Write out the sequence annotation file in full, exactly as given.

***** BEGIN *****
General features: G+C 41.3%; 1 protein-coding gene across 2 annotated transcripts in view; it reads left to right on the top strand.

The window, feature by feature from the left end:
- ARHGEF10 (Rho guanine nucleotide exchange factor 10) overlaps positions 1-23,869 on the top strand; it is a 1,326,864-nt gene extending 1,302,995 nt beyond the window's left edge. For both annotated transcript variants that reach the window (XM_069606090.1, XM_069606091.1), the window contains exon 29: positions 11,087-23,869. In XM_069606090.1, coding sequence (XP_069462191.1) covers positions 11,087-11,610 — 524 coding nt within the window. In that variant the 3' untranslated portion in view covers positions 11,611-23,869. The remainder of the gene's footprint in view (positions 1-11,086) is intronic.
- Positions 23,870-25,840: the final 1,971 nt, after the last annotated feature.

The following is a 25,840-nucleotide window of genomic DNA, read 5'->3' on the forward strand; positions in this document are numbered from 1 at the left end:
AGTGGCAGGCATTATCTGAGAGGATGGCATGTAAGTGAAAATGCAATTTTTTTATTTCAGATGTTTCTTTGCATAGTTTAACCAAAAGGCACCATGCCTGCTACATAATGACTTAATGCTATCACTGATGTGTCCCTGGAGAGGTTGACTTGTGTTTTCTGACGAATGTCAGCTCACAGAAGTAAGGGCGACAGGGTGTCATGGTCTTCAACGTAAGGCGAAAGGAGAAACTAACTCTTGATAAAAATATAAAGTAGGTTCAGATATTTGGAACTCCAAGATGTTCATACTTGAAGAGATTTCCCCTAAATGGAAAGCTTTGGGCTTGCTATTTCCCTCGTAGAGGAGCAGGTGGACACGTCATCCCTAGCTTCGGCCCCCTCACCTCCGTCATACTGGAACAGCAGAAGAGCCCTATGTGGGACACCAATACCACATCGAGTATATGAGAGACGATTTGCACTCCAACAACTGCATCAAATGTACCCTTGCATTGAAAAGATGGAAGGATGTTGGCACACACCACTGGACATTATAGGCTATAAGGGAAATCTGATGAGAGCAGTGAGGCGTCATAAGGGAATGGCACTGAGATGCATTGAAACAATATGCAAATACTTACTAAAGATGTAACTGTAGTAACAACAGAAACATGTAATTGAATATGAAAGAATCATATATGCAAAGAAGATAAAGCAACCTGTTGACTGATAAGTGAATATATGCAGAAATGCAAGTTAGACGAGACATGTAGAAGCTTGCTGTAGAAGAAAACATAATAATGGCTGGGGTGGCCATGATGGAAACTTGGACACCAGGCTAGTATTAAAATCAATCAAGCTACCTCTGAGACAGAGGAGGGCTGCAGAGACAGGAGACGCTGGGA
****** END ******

General features: G+C 41.3%; 1 protein-coding gene across 2 annotated transcripts in view; it reads left to right on the top strand.

The window, feature by feature from the left end:
- ARHGEF10 (Rho guanine nucleotide exchange factor 10) overlaps positions 1-23,869 on the top strand; it is a 1,326,864-nt gene extending 1,302,995 nt beyond the window's left edge. For both annotated transcript variants that reach the window (XM_069606090.1, XM_069606091.1), the window contains exon 29: positions 11,087-23,869. In XM_069606090.1, coding sequence (XP_069462191.1) covers positions 11,087-11,610 — 524 coding nt within the window. In that variant the 3' untranslated portion in view covers positions 11,611-23,869. The remainder of the gene's footprint in view (positions 1-11,086) is intronic.
- Positions 23,870-25,840: the final 1,971 nt, after the last annotated feature.

The following is a 25,840-nucleotide window of genomic DNA, read 5'->3' on the forward strand; positions in this document are numbered from 1 at the left end:
AGTGGCAGGCATTATCTGAGAGGATGGCATGTAAGTGAAAATGCAATTTTTTTATTTCAGATGTTTCTTTGCATAGTTTAACCAAAAGGCACCATGCCTGCTACATAATGACTTAATGCTATCACTGATGTGTCCCTGGAGAGGTTGACTTGTGTTTTCTGACGAATGTCAGCTCACAGAAGTAAGGGCGACAGGGTGTCATGGTCTTCAACGTAAGGCGAAAGGAGAAACTAACTCTTGATAAAAATATAAAGTAGGTTCAGATATTTGGAACTCCAAGATGTTCATACTTGAAGAGATTTCCCCTAAATGGAAAGCTTTGGGCTTGCTATTTCCCTCGTAGAGGAGCAGGTGGACACGTCATCCCTAGCTTCGGCCCCCTCACCTCCGTCATACTGGAACAGCAGAAGAGCCCTATGTGGGACACCAATACCACATCGAGTATATGAGAGACGATTTGCACTCCAACAACTGCATCAAATGTACCCTTGCATTGAAAAGATGGAAGGATGTTGGCACACACCACTGGACATTATAGGCTATAAGGGAAATCTGATGAGAGCAGTGAGGCGTCATAAGGGAATGGCACTGAGATGCATTGAAACAATATGCAAATACTTACTAAAGATGTAACTGTAGTAACAACAGAAACATGTAATTGAATATGAAAGAATCATATATGCAAAGAAGATAAAGCAACCTGTTGACTGATAAGTGAATATATGCAGAAATGCAAGTTAGACGAGACATGTAGAAGCTTGCTGTAGAAGAAAACATAATAATGGCTGGGGTGGCCATGATGGAAACTTGGACACCAGGCTAGTATTAAAATCAATCAAGCTACCTCTGAGACAGAGGAGGGCTGCAGAGACAGGAGACGCTGGGA